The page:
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Federal Trade Commission Act
FTC Seeks Public Comment on Franchisors Exerting Control Over Franchisees and Workers
The FTC alleged that the defendants fraudulently marketed investment-related services that they claimed would enable consumers to make consistent profits and beat the market. Instead, the FTC alleges that consumers—many of them retirees, older adults, and immigrants—have lost at least $137 million to the scam in just the last three years. The defendants claimed in their pitches that consumers don’t need a lot of time, money, or experience, and that the global coronavirus pandemic represents a great time to pay hundreds or thousands of dollars to learn their secret trading techniques, claiming in one ad that the pandemic “…might be the most exciting opportunity in decades!” The defendants also made claims like “Learn how you could DOUBLE or TRIPLE your account in One Week!” In March 2023, the FTC sent payments totaling more than $2.4 million to consumers in this case.
FTC Takes Action Against doTERRA Distributors for False COVID-19 Health Claims
FTC Returns More Than $2.9 Million To Consumers Harmed by Warrior Trading
Warrior Trading, Inc., FTC v.
The Federal Trade Commission is cracking down on the Warrior Trading day trading investment scheme for making misleading and unrealistic claims of big investment gains to consumers. The FTC alleges that Warrior Trading and its CEO, Ross Cameron, used those claims to convince consumers to pay hundreds or thousands of dollars for a trading system that ultimately failed to pay off for most customers.
As a result of the FTC’s case, Warrior Trading will be required to pay $3 million to refund consumers and will be prohibited from making baseless claims about the potential for consumers to earn money using their trading strategies.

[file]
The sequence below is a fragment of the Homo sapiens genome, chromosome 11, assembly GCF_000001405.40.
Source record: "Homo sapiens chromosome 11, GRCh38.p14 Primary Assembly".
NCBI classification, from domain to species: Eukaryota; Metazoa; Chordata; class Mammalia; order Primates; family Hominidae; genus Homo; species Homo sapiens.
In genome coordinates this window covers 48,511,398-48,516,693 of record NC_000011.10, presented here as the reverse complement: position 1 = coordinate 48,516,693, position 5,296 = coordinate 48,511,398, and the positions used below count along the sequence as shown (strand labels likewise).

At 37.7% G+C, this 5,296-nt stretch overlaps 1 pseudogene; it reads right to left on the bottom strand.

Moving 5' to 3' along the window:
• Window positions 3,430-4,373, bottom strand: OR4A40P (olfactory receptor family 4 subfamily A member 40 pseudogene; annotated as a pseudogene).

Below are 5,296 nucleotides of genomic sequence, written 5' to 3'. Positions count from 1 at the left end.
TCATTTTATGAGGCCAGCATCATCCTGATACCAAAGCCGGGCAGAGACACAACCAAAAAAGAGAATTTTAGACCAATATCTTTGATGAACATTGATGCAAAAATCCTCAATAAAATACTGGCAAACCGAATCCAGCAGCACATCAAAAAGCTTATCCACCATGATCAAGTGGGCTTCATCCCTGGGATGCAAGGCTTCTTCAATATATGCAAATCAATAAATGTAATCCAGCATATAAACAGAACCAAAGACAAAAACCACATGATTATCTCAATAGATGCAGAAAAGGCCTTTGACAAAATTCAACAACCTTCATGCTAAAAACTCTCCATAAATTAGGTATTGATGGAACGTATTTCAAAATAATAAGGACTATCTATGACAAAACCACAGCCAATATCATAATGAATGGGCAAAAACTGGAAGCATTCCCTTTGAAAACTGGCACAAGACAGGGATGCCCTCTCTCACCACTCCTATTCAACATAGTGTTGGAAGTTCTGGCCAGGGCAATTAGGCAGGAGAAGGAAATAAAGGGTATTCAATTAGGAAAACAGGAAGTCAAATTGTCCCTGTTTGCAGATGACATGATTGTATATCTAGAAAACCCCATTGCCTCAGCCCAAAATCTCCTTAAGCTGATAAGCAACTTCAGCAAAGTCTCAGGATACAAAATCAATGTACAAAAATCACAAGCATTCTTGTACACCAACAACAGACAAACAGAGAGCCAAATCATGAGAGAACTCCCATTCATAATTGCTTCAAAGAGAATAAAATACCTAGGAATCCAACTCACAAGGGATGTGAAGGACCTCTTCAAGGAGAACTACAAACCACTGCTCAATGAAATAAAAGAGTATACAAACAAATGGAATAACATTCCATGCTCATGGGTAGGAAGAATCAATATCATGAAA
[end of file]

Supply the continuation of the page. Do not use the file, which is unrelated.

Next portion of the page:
The Federal Trade Commission is sending payments totaling more than $2.9 million to 20,402 people who paid thousands of dollars for Warrior Trading’s investment programs. The company made misleading and unrealistic claims to sell a day trading “system” that failed to pay off for most customers.
Square One Development Group Inc., et al., U.S. and State of Wisconsin v.
The U.S. Department of Justice, on behalf of the Federal Trade Commission, and the Wisconsin Attorney General, filed suit against Consumer Law Protection and related companies, along with their owners and operators, Christopher Carroll, George Reed, Louann Reed, Scott Jackson, and Eduardo Balderas for scamming consumers—mostly older adults—out of more than $90 million in a massive timeshare exit scam.
Walmart, FTC v.
The Federal Trade Commission today sued Walmart for allowing its money transfer services to be used by fraudsters, who fleeced consumers out of hundreds of millions of dollars. In its lawsuit, the FTC alleges that for years, the company turned a blind eye while scammers took advantage of its failure to properly secure the money transfer services offered at Walmart stores. The company did not properly train its employees, failed to warn customers, and used procedures that allowed fraudsters to cash out at its stores, according to the FTC’s complaint. The FTC is asking the court to order Walmart to return money to consumers and to impose civil penalties for Walmart’s violations.
Federal Trade Commission Returns More Than $542,000 To Consumers Harmed by Bogus Money-Making Scheme Digital Income System